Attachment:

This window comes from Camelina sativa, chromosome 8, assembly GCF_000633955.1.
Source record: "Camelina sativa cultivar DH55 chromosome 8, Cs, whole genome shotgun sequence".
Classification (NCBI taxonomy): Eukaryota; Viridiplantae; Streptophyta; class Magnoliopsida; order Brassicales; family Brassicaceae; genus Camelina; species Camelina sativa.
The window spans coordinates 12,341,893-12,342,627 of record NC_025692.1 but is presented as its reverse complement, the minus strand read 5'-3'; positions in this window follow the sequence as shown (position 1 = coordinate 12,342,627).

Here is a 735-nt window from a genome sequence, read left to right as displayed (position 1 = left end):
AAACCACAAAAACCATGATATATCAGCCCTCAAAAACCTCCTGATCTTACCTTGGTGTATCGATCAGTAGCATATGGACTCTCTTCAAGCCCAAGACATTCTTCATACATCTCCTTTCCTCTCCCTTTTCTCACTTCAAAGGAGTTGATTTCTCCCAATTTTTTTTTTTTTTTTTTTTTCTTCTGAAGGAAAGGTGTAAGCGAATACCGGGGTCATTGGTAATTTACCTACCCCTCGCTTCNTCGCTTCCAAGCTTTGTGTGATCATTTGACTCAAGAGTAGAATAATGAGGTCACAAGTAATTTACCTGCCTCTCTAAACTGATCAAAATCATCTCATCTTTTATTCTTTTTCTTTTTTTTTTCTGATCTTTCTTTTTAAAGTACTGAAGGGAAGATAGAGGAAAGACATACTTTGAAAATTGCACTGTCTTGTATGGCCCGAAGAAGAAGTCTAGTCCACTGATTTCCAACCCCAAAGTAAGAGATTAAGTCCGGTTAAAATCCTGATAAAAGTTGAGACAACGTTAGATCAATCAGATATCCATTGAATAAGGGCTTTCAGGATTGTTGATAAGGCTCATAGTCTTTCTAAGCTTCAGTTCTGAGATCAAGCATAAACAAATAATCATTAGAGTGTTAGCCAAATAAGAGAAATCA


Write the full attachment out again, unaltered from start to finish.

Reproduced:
This window comes from Camelina sativa, chromosome 8, assembly GCF_000633955.1.
Source record: "Camelina sativa cultivar DH55 chromosome 8, Cs, whole genome shotgun sequence".
Classification (NCBI taxonomy): Eukaryota; Viridiplantae; Streptophyta; class Magnoliopsida; order Brassicales; family Brassicaceae; genus Camelina; species Camelina sativa.
The window spans coordinates 12,341,893-12,342,627 of record NC_025692.1 but is presented as its reverse complement, the minus strand read 5'-3'; positions in this window follow the sequence as shown (position 1 = coordinate 12,342,627).

Here is a 735-nt window from a genome sequence, read left to right as displayed (position 1 = left end):
AAACCACAAAAACCATGATATATCAGCCCTCAAAAACCTCCTGATCTTACCTTGGTGTATCGATCAGTAGCATATGGACTCTCTTCAAGCCCAAGACATTCTTCATACATCTCCTTTCCTCTCCCTTTTCTCACTTCAAAGGAGTTGATTTCTCCCAATTTTTTTTTTTTTTTTTTTTTCTTCTGAAGGAAAGGTGTAAGCGAATACCGGGGTCATTGGTAATTTACCTACCCCTCGCTTCNTCGCTTCCAAGCTTTGTGTGATCATTTGACTCAAGAGTAGAATAATGAGGTCACAAGTAATTTACCTGCCTCTCTAAACTGATCAAAATCATCTCATCTTTTATTCTTTTTCTTTTTTTTTTCTGATCTTTCTTTTTAAAGTACTGAAGGGAAGATAGAGGAAAGACATACTTTGAAAATTGCACTGTCTTGTATGGCCCGAAGAAGAAGTCTAGTCCACTGATTTCCAACCCCAAAGTAAGAGATTAAGTCCGGTTAAAATCCTGATAAAAGTTGAGACAACGTTAGATCAATCAGATATCCATTGAATAAGGGCTTTCAGGATTGTTGATAAGGCTCATAGTCTTTCTAAGCTTCAGTTCTGAGATCAAGCATAAACAAATAATCATTAGAGTGTTAGCCAAATAAGAGAAATCA